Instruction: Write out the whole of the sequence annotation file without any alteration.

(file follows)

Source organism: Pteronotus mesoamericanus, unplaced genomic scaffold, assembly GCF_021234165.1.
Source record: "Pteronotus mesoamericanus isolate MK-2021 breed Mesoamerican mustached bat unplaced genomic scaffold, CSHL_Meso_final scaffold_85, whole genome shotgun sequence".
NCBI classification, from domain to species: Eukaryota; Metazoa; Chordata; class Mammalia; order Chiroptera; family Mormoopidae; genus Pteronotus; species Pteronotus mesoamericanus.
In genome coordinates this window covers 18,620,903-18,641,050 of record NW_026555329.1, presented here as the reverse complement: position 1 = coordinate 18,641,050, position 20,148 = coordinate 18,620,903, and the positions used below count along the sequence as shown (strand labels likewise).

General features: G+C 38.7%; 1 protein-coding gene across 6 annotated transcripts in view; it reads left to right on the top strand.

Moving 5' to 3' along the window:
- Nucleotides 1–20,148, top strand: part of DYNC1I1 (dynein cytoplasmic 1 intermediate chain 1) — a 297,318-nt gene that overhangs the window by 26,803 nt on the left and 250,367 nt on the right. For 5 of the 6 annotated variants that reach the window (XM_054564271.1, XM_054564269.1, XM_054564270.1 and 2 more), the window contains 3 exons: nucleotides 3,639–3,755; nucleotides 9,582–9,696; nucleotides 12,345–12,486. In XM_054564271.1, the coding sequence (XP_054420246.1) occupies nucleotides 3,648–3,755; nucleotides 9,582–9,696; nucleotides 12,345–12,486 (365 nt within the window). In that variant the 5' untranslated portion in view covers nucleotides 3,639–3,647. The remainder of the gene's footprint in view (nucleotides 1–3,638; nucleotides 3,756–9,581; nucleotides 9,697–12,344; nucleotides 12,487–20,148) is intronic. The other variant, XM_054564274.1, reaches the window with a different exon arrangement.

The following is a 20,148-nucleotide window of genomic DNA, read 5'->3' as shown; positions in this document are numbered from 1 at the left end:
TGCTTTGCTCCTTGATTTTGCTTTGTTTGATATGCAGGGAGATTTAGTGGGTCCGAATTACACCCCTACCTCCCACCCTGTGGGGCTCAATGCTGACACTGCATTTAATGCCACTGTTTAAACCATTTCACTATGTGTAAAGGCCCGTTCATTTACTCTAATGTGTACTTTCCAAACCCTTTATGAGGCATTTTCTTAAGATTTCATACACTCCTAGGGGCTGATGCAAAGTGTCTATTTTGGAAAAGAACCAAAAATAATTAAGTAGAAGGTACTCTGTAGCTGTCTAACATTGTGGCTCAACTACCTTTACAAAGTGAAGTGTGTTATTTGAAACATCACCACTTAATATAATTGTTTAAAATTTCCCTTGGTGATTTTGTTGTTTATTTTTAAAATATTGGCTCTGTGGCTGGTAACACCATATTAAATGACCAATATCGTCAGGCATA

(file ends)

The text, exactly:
Source organism: Pteronotus mesoamericanus, unplaced genomic scaffold, assembly GCF_021234165.1.
Source record: "Pteronotus mesoamericanus isolate MK-2021 breed Mesoamerican mustached bat unplaced genomic scaffold, CSHL_Meso_final scaffold_85, whole genome shotgun sequence".
NCBI classification, from domain to species: Eukaryota; Metazoa; Chordata; class Mammalia; order Chiroptera; family Mormoopidae; genus Pteronotus; species Pteronotus mesoamericanus.
In genome coordinates this window covers 18,620,903-18,641,050 of record NW_026555329.1, presented here as the reverse complement: position 1 = coordinate 18,641,050, position 20,148 = coordinate 18,620,903, and the positions used below count along the sequence as shown (strand labels likewise).

General features: G+C 38.7%; 1 protein-coding gene across 6 annotated transcripts in view; it reads left to right on the top strand.

Moving 5' to 3' along the window:
- Nucleotides 1–20,148, top strand: part of DYNC1I1 (dynein cytoplasmic 1 intermediate chain 1) — a 297,318-nt gene that overhangs the window by 26,803 nt on the left and 250,367 nt on the right. For 5 of the 6 annotated variants that reach the window (XM_054564271.1, XM_054564269.1, XM_054564270.1 and 2 more), the window contains 3 exons: nucleotides 3,639–3,755; nucleotides 9,582–9,696; nucleotides 12,345–12,486. In XM_054564271.1, the coding sequence (XP_054420246.1) occupies nucleotides 3,648–3,755; nucleotides 9,582–9,696; nucleotides 12,345–12,486 (365 nt within the window). In that variant the 5' untranslated portion in view covers nucleotides 3,639–3,647. The remainder of the gene's footprint in view (nucleotides 1–3,638; nucleotides 3,756–9,581; nucleotides 9,697–12,344; nucleotides 12,487–20,148) is intronic. The other variant, XM_054564274.1, reaches the window with a different exon arrangement.

The following is a 20,148-nucleotide window of genomic DNA, read 5'->3' as shown; positions in this document are numbered from 1 at the left end:
TGCTTTGCTCCTTGATTTTGCTTTGTTTGATATGCAGGGAGATTTAGTGGGTCCGAATTACACCCCTACCTCCCACCCTGTGGGGCTCAATGCTGACACTGCATTTAATGCCACTGTTTAAACCATTTCACTATGTGTAAAGGCCCGTTCATTTACTCTAATGTGTACTTTCCAAACCCTTTATGAGGCATTTTCTTAAGATTTCATACACTCCTAGGGGCTGATGCAAAGTGTCTATTTTGGAAAAGAACCAAAAATAATTAAGTAGAAGGTACTCTGTAGCTGTCTAACATTGTGGCTCAACTACCTTTACAAAGTGAAGTGTGTTATTTGAAACATCACCACTTAATATAATTGTTTAAAATTTCCCTTGGTGATTTTGTTGTTTATTTTTAAAATATTGGCTCTGTGGCTGGTAACACCATATTAAATGACCAATATCGTCAGGCATA